Obesity is one of the most important clinical associations with non-alcoholic steatohepatitis.
Dr Helena Cortez-Pinto and colleagues from Portugal assessed the prevalence of non-alcoholic fatty liver disease and steatohepatitis in morbidly obese patients.
The research team evaluated the risk factors to more aggressive liver disease in this population.
Review of available studies on prevalence of non-alcoholic fatty liver disease and steatohepatitis in severely obese patients submitted to bariatric surgery.
The team included in the analysis 12 observational and transversal studies, with consecutive recruitment.
Prospective evaluation of data was also assessed, and in all 1620 patients with severe obesity were assessed.
|37% presented histological criteria for non-alcoholic steatohepatitis|
|Journal of Hepatology|
Prevalence of steatosis and non-alcoholic steatohepatitis was 91% and 37%, respectively, with unexpected cirrhosis in 2%.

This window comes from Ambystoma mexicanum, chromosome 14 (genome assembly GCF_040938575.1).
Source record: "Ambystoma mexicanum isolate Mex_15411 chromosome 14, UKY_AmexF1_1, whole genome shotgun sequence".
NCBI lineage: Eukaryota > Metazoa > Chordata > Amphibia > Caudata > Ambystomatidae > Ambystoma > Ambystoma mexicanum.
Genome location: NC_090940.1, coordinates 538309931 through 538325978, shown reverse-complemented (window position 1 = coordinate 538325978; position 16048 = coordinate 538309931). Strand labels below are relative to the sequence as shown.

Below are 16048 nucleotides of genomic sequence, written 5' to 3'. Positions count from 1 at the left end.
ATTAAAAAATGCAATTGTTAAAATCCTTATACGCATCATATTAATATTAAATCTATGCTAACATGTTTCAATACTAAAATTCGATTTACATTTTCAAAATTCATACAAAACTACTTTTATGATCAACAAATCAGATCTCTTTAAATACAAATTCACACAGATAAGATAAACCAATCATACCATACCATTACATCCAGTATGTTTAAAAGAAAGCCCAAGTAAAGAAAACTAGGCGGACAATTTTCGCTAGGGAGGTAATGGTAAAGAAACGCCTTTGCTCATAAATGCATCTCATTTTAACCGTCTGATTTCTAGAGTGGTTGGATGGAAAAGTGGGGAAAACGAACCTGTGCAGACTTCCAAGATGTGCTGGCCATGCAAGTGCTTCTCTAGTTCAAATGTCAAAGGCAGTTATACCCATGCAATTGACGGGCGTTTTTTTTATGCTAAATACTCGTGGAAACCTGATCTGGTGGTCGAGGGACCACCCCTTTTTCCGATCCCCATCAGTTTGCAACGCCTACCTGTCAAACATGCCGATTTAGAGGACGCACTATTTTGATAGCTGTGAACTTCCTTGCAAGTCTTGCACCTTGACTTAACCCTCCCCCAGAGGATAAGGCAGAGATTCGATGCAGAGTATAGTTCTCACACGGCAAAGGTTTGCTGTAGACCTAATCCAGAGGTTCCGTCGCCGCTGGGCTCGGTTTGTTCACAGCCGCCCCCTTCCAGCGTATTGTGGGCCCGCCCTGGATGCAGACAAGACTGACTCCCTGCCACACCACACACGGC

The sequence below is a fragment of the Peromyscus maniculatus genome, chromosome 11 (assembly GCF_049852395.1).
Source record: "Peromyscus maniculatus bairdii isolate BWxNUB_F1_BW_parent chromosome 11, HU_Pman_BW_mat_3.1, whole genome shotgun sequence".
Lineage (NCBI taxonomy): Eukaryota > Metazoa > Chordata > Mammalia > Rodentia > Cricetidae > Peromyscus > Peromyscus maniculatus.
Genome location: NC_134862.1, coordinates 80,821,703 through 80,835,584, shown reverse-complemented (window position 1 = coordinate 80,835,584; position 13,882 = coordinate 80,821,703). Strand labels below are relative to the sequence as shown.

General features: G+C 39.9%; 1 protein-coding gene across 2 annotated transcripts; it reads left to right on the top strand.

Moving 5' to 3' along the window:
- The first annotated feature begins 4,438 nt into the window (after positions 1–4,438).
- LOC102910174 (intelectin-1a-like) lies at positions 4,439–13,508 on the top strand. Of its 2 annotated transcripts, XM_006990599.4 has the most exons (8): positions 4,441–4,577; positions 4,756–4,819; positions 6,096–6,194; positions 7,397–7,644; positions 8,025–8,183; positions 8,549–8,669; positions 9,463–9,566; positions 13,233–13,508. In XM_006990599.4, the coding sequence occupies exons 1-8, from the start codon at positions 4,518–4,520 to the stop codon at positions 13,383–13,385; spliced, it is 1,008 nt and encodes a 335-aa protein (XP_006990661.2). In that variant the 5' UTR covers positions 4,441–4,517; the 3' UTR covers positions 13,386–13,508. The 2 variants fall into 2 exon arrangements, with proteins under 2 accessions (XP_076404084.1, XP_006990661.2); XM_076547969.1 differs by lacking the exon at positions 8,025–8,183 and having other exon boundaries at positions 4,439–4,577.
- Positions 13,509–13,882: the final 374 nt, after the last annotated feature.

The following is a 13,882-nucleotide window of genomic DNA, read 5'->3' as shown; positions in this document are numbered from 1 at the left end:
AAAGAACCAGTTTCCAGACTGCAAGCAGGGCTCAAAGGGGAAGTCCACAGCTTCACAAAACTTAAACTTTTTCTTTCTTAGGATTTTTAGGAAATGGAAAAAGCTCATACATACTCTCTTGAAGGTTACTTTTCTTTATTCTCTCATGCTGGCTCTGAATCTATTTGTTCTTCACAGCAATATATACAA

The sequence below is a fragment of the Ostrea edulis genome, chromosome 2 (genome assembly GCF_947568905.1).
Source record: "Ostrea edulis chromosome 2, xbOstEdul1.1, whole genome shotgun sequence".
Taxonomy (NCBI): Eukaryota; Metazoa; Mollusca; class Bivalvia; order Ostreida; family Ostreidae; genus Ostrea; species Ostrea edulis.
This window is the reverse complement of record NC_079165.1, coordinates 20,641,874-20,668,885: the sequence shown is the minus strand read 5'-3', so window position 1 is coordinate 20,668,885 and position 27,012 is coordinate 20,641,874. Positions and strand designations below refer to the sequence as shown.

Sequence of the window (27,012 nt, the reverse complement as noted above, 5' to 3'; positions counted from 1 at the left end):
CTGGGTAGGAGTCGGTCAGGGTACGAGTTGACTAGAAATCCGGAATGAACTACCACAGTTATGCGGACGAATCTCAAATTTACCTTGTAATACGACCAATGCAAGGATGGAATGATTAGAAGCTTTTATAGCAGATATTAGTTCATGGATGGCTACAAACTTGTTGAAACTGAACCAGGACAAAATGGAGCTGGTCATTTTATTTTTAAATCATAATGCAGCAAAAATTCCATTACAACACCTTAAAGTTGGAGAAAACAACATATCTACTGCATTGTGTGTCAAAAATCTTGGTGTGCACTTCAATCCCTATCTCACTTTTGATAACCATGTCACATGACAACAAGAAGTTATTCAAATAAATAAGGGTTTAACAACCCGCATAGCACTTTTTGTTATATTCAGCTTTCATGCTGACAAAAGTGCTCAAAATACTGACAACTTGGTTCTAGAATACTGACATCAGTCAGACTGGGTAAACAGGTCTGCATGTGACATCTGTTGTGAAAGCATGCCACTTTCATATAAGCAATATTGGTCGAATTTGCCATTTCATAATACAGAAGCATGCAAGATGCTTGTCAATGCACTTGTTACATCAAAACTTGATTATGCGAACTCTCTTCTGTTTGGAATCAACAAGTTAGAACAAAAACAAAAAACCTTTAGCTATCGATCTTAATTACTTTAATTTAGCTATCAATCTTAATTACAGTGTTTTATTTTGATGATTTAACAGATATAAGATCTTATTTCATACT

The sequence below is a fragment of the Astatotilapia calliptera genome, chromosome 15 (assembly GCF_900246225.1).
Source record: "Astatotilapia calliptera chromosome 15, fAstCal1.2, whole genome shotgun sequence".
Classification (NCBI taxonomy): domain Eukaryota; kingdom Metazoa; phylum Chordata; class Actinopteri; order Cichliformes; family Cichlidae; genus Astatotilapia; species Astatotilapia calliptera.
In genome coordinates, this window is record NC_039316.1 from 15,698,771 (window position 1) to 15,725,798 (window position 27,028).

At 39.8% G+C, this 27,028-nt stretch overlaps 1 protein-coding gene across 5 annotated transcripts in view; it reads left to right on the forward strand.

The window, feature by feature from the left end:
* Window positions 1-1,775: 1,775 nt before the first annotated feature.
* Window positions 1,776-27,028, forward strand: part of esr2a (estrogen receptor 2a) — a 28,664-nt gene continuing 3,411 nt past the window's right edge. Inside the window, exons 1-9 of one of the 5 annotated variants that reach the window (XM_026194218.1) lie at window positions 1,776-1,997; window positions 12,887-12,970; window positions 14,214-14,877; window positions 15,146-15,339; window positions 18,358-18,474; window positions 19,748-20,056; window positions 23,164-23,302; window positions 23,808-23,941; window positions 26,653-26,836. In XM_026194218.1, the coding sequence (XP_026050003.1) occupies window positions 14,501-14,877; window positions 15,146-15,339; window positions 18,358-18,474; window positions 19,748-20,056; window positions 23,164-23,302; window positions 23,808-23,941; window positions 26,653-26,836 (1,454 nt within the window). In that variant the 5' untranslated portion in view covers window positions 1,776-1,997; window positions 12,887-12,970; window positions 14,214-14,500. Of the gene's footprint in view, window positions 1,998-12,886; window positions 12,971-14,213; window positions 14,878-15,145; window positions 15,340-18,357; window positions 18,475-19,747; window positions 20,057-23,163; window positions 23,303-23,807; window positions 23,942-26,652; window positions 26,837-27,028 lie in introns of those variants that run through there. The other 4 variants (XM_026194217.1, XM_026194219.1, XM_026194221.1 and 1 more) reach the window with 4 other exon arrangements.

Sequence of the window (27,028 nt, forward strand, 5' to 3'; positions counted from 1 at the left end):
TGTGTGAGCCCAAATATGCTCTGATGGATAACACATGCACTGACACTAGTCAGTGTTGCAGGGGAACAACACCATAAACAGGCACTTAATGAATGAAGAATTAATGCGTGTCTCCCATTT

The team found that non-alcoholic fatty liver disease and steatohepatitis was not related with age or body mass index.
However, the researchers noted an association between male sex and non-alcoholic steatohepatitis and hepatic fibrosis.
Diabetes mellitus and insulin resistance were the conditions most frequently associated with non-alcoholic steatohepatitis.
The team observed that hypertension was most frequently associated with advanced hepatic fibrosis.
Dr Cortez-Pinto's team commented, “There is a very high prevalence of non-alcoholic fatty liver disease in asymptomatic morbidly obese patients.
“More than a third presented histological criteria for non-alcoholic steatohepatitis.”
“This review underscores the large variations in prevalence of non-alcoholic steatohepatitis between studies, calling for the need for a better agreement in the use of the histological criteria.”